Runners going watch shopping have an ever-widening range of options and capabilities to choose from: starting from the basics of time, pace and distance to wrist heart rate, activity and sleep tracking, phone connectivity and sophisticated training systems. Here’s what you get for your money at different price points.
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$80-$130 Range: Soleus GPS Turbo
ENTRY-LEVEL WATCHES: THE BASICS OF TIME, DISTANCE AND PACE
Entry-level GPS watches in the $80 to $130 range such as the Garmin Forerunner 10 and Soleus GPS Turbo will track your distance, pace and time. Generally, watches in this category only let you upload your workouts with a cable, if at all, and not via wireless Bluetooth to your phone, but exceptions (like the Epson SF 110) exist. GPS accuracy is generally comparable to pricier options, but satellite acquisition can be slower, and customization is limited. While battery life is generally more than adequate, the displays in this price range are lower resolution and not as easy to see as pricier options.
$130–$330 Range: TomTom Spark 3 series
MID-RANGE GPS, HR, TRAINING, ACTIVITY TRACKING AND WIRELESS PHONE CONNECTION
Watches in this range frequently add the option of wrist-based heart rate sensing. This class includes the Garmin Forerunner 25, 35 and Vivoactive HR, Polar M200 and M400, and TomTom Spark 3 series. Unlike with basic watches, Bluetooth wirelessly transmits your workouts to a companion phone app for storage and sharing. The watch can be configured to your preferences via its app, and can be used as a second screen for phone notifications and music control. Most have vibration alerts to remind you of heart rate and pace zones. Displays tend to be higher resolution and are more visible than those on the basic watches. Bluetooth and motion sensors allow most in this class to also serve as an activity and sleep tracker.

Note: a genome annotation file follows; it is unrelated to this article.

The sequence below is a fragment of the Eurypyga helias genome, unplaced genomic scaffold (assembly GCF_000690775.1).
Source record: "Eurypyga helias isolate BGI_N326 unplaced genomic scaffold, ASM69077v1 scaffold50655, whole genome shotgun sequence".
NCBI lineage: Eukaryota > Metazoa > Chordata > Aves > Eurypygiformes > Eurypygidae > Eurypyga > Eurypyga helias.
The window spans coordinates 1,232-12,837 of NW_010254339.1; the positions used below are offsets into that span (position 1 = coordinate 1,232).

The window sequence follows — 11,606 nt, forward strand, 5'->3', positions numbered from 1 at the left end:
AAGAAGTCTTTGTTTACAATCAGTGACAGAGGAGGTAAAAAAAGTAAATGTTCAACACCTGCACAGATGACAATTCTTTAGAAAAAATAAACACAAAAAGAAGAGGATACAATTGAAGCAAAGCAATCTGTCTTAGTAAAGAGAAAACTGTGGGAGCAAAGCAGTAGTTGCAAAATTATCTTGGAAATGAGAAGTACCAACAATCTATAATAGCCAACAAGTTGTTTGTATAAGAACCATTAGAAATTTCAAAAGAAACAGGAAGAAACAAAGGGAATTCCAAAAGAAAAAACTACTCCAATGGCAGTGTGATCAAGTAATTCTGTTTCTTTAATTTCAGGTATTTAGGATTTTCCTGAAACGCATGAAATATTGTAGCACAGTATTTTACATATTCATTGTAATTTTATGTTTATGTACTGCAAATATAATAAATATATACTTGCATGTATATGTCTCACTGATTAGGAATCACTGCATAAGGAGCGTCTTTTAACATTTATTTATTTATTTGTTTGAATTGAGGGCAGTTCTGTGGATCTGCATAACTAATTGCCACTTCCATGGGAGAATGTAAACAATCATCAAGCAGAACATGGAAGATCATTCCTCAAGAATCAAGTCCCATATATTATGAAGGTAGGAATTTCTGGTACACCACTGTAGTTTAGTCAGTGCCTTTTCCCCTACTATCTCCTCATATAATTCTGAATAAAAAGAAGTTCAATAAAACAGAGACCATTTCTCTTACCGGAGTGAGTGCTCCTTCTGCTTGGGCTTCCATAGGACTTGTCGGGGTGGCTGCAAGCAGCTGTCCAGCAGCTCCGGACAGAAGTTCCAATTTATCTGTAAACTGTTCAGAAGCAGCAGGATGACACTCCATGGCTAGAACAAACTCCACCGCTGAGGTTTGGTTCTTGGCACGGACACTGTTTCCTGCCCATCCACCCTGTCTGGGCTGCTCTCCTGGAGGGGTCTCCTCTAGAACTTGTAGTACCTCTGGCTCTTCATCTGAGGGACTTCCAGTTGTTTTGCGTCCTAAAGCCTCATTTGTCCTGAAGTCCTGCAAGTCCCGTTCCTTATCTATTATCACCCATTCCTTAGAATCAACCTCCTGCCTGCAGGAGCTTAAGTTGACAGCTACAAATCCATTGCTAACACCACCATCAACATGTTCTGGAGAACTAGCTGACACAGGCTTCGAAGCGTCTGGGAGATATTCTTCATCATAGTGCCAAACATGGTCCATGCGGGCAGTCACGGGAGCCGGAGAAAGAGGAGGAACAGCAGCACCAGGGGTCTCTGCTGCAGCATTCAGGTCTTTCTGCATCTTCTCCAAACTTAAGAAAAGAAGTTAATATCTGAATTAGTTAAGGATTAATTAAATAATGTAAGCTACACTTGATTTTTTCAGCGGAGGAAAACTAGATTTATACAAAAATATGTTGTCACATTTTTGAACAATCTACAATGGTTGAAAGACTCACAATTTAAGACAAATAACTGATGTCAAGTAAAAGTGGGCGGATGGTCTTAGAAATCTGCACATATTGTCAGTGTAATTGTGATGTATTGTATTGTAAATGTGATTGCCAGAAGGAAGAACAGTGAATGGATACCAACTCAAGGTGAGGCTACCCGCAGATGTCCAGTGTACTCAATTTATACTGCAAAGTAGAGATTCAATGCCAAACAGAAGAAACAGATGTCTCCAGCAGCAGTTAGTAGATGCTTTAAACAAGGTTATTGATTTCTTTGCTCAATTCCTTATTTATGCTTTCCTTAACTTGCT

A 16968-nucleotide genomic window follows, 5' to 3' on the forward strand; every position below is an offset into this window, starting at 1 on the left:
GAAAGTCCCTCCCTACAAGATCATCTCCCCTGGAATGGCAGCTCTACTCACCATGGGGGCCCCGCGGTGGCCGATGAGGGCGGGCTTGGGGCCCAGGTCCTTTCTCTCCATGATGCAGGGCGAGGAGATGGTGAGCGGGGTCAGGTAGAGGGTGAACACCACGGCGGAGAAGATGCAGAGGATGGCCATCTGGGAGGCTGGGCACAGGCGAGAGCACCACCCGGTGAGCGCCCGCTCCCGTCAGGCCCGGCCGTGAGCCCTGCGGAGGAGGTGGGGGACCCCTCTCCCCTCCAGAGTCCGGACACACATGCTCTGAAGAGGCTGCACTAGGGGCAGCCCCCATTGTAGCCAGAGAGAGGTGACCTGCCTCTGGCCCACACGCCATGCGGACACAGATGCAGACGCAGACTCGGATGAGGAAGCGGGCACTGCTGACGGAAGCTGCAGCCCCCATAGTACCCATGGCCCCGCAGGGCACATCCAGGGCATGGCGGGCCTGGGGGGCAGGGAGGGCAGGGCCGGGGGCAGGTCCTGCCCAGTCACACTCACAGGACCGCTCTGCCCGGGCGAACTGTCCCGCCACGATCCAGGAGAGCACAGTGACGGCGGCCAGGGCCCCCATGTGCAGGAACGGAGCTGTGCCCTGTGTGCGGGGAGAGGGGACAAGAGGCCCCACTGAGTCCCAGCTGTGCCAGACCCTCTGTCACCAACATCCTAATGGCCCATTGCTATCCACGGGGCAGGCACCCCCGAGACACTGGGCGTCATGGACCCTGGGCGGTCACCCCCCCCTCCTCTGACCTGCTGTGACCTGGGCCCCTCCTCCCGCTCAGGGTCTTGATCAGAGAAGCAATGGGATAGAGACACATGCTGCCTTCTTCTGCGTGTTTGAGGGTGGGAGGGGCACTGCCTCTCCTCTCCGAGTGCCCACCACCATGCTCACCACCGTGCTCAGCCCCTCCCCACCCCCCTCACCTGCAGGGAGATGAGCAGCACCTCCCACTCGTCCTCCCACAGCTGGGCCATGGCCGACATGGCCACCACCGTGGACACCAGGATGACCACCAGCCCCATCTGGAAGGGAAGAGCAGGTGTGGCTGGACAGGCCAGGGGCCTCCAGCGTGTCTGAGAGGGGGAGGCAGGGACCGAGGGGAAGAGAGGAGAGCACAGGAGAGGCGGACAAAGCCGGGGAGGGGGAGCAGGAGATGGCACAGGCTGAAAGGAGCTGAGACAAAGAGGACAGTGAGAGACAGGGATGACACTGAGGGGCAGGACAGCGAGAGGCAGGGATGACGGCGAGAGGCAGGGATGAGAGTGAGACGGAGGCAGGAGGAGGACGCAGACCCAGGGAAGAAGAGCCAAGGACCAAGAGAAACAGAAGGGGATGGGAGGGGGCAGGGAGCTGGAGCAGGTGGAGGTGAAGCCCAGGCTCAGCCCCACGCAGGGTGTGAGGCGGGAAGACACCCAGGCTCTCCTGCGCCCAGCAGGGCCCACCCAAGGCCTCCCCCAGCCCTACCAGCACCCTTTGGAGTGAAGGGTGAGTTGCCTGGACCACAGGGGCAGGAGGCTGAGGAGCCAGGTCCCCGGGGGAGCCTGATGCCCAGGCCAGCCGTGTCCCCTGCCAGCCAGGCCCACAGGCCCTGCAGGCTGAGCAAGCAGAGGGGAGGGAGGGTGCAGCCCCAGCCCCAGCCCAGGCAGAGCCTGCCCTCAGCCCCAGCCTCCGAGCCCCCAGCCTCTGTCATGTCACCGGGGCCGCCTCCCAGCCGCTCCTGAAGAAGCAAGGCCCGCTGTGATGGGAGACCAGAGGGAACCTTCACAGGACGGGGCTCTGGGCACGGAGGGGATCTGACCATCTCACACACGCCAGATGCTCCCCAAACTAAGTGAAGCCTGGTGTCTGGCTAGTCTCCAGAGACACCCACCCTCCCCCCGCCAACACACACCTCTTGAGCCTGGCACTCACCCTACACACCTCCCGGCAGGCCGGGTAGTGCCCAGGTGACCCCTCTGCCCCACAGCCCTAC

$300–$400 Range: Polar M600
ANDROID WEAR AND APPLE WATCH GPS HR WATCHES AND WATCH APPS Android Wear watches such as the New Balance RunIQ and Polar M600, along with all Apple Watch Series 2 models, now have GPS and heart rate sensing on board so you can run phone free and even wirelessly listen to music. They have color touch screens, activity tracking, thousands of available apps and richer phone connectivity features than standalone GPS watches. The downside: Battery life in workout mode is generally five hours (1.5 days in all-day use). Phone-free GPS run apps from big names such as Nike+, Runkeeper and Strava are available or soon will be. Check for Android Wear compatibility.
$350–$700 Range: Garmin fenix 5
TRAINING SYSTEM GPS WATCHES FOR RUNNING, MULTISPORT AND VERTICAL
Full-featured GPS watches in this group can play many roles. They have more sensitive GPS antennas, often somewhat longer battery life, multisport capabilities and sophisticated training, physiology, run mechanics and recovery features. The multisport options such as the Suunto Spartan Sport are generally lighter than their mountain cousins, have somewhat less rugged cases and leave out the barometric altimeter. Their mountain cousins such as the new Garmin fenix 5 generally have all the run, cycle and swim capabilities of multisport and add rugged bezels, strap options, altimeter and even on-the-wrist maps.